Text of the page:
Muslims believe the Qur’an was dictated by God and therefore has no human author. The Qur’an is not the words of Muhammad, but the words of Allah--God himself, in Arabic. If a Muslim is referring to the Qur’an, she will say “ Gods says…” whereas if she says “Muhammad says…” she is referring to the hadith, not to the Qur’an.

The most basic disagreement between Muslims and Christians concerns precisely the claim that the Qur’an is the direct words of God. It is unlikely that any Christian would accept this; indeed, anyone who believed that the Qur’an was the direct word of God would almost certainly be or become a Muslim. Non-Muslims, on the other hand, are very unlikely to accept this belief.  The most likely Christian opinion would be that the Qur’an is the words of Muhammad, not the direct word of God. This would almost certainly also be the opinion of secular scholars who study the Qur’an. Typically, such scholars would also believe that there is some borrowing from other sources in the Qur’an. But again this is inadmissible by Muslims.

This disagreement is foundational; and therefore probably not capable of being resolved. Christians cannot expect Muslims to renounce the foundations of their faith, and the belief  that the Qur’an is dictated by God is certainly a foundational belief of Islam. Likewise, Muslims cannot expect Christians to renounce the foundations of their faith, while still remaining Christian. Thus, while Christians and Muslims could discuss the claim that the Qur’an has no human author, but is the direct word of God in Arabic, it is unlikely that this discussion would lead to any fruitful outcome.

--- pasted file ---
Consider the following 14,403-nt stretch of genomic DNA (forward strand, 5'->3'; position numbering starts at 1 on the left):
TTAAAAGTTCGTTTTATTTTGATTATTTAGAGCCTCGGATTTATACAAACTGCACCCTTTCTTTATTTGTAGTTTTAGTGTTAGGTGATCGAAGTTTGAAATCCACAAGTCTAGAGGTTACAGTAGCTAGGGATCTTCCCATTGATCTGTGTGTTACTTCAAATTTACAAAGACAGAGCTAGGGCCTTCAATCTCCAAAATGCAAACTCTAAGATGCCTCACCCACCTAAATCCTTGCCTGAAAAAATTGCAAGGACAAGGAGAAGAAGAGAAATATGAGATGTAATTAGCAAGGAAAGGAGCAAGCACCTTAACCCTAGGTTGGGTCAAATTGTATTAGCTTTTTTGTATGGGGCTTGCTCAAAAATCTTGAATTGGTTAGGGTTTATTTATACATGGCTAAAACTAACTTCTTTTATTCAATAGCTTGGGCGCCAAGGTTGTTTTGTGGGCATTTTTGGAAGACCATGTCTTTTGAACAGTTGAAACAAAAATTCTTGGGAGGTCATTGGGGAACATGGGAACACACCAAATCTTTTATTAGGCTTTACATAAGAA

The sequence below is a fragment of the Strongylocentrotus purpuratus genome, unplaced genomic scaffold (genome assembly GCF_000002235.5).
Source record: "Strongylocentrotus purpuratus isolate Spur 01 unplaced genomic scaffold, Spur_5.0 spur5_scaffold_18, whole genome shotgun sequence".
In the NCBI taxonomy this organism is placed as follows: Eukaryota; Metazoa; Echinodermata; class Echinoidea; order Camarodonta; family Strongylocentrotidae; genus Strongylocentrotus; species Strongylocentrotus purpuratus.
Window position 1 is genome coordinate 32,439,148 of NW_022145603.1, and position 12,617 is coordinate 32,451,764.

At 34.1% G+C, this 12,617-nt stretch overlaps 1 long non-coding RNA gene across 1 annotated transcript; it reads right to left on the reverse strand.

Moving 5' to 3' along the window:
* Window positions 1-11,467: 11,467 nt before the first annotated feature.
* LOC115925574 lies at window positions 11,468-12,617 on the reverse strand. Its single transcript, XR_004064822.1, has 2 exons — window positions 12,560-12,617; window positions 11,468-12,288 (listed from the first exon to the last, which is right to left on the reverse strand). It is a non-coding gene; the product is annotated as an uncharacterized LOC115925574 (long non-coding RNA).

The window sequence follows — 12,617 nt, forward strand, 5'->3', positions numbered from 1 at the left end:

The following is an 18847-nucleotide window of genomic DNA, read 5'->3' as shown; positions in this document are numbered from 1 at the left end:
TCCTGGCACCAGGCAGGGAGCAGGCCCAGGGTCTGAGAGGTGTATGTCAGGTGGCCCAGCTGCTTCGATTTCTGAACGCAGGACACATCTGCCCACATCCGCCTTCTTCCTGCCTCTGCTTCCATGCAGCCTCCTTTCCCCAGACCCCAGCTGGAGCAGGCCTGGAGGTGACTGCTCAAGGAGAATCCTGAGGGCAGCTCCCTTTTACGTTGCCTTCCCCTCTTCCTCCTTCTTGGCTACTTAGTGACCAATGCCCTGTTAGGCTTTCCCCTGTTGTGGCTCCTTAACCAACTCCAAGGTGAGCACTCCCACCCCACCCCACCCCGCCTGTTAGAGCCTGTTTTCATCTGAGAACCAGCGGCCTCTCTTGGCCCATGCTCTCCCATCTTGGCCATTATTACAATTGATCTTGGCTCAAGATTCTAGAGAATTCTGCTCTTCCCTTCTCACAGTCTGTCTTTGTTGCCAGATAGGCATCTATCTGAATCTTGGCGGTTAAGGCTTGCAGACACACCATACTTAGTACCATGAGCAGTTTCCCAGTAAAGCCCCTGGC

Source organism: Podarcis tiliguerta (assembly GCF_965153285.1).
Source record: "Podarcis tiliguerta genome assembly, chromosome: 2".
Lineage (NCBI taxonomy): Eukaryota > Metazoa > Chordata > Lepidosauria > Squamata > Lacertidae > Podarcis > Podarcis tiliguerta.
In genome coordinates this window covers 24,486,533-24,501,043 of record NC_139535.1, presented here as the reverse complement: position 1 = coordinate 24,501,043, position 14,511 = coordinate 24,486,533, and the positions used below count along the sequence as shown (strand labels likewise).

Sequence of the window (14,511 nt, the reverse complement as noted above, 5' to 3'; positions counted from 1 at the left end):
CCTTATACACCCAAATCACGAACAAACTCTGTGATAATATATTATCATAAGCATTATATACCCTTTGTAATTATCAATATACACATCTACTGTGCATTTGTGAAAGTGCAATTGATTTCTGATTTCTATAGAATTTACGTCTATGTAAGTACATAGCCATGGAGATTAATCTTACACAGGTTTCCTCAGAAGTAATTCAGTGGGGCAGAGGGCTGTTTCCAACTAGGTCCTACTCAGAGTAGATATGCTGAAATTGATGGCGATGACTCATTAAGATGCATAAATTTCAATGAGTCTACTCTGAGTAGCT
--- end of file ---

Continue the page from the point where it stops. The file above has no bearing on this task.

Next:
Points for Further Discussion

Although the concept of the Book includes the teachings given to Moses and Jesus, the Qur’an also maintains that human writings (tahreef) were later added to these teachings. The Qur’an denies the validity of these additions and asserts that they justify the revelation of a new book (the Qur’an). The Qur’an maintains that raising Jesus to the divine office as the son of God is a latter addition to the injeel, or the original and pristine message given to Jesus. The claims that Jesus is one with God, has the same authority as God, and is the second person of the Trinity are due to these later writings. According to the Qur’an, Jesus came to glorify God, not to divinize his own person and share God’s divine sovereignty. The Qur’an also sees incarnation, Christological and soteriological theologies in this light, as inconsistent with the monotheistic faith that Jesus preached. The Qur’an, as it describes itself, is the final revelation to humanity, stressing the unity of God (tawheed) and rejecting the shades of idolatry (shirk) and faithlessness (kufur).

There is a wide range of opinion in Christianity regarding the divinity of Jesus, so some Christians might accept the claim that those New Testament writings, for example the gospel of John, especially its first chapter, are later additions to the message of Jesus.

At the same time, Muslims are open to the same sorts of objections that they would bring against Christians, namely the claim that the Qur’an itself is not free of human authorship, and may in part, or even in full, represent the words of Muhammad, rather than the direct, unmediated words of God.